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Pirates’ Eric Stout learned the fate of Yankee Stadium after Aaron Judge walked


How do you check 46,175 New Yorkers midway through the eight-run Yankees’ eighth inning? you walk aaron judge.

Judges’ fourth at-bat on Wednesday night came and went adversarially when he grounded out off of Pirates’ Miguel Jajule on the first pitch in the seventh inning. The main reason most of the Yankee fans at his stadium were stuck was watching the judges try to match Roger his Maris American his league record of 61 home runs.

After that groundout, the chase was supposed to continue into another night. But then the Yankees came on in the eighth inning and started hitting. And suddenly, Judge, who was the eighth batter when the inning began, is at bat for the fifth.

Standing, buzzing, queuing that anticipation. For those who care about the score, The result is 14 to 2The Pirates were falling victim to an avalanche, with the Yankees’ six runs already scoring in the inning, man second and first.? It looked like a judging moment.

But Eric Stout wouldn’t allow it. The left-handed reliever later said he wasn’t thinking about 61 or Maris or anything like that. But he certainly pitched as if he were, walking the judges on his four pitches that weren’t particularly close to the zone.

Aaron Judge, who was No. 61 on Wednesday, took a walk instead.
Charles Wenzelberg/New York Post
Pittsburgh Pirates pitcher Eric Stout faces New York Yankees' Aaron Judge at Yankee Stadium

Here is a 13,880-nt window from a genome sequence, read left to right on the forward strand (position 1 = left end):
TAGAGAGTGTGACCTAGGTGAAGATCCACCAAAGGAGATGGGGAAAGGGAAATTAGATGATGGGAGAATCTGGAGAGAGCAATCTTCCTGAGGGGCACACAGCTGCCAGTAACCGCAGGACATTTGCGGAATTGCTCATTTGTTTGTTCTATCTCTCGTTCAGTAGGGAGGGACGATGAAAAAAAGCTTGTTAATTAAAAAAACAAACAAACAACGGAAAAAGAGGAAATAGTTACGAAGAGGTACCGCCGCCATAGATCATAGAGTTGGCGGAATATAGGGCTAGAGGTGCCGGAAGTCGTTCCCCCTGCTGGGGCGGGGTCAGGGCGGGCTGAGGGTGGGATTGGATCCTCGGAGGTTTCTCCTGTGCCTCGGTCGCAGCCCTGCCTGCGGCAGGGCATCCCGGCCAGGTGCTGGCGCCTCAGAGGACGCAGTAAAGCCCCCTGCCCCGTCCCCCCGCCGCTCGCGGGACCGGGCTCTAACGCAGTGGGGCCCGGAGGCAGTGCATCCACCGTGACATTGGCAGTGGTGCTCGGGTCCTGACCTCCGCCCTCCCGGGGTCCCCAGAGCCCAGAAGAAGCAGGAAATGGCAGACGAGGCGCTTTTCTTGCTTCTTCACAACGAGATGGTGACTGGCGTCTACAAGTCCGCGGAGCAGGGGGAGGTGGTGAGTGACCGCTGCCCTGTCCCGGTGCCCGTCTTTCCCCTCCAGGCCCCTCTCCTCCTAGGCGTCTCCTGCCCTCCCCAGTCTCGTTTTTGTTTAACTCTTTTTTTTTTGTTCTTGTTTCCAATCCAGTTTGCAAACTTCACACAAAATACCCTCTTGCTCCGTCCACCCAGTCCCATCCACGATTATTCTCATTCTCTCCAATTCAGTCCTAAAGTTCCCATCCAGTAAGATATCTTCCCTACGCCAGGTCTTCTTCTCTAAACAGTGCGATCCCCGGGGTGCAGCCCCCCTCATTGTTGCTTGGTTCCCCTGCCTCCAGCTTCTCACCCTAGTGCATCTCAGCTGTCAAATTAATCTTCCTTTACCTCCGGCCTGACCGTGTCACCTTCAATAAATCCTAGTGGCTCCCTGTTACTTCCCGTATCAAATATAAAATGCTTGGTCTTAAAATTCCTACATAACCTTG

Eric Stout heard boos pouring in from the Yankee Stadium crowd after Aaron Judge’s eighth inning walk.
John Angelillo/UPI/Shutterstock

“The changeup has been a good pitch for me this season,” Stout said. “I think that was the game plan going into the plate. It doesn’t really matter if no one is there or the bases are loaded. I got [Anthony] Rizzo behind him as a lefty. The base is open this year, so it’s very good against left-handers. That was my approach.

“I’m not going to give [on] 2-0, 3-0, especially if there’s a lefty on the deck, throw something at him, no matter who it is. That was the approach. “

of the crowd reacted accordinglyas few crowds booed in the second half of the outburst by the home team.

Pirates manager Derek Shelton said, “I knew the crowd reaction was going to be like, ‘I’ve been to Yankee Stadium many times. Someone’s left when the score is like that.’ I don’t think you’ve ever seen one, but you know, everyone was in the ballpark.”

While the crowd was disappointed not to witness the history, the fans met the judges twice, got on base three times and scored two runs. That added to this assessment from Shelton when asked how his 55-94 ball club handled the judges after hitting 60 home runs on Tuesday:

“I mean,” Shelton said, “He hit one home run.

“We didn’t.”



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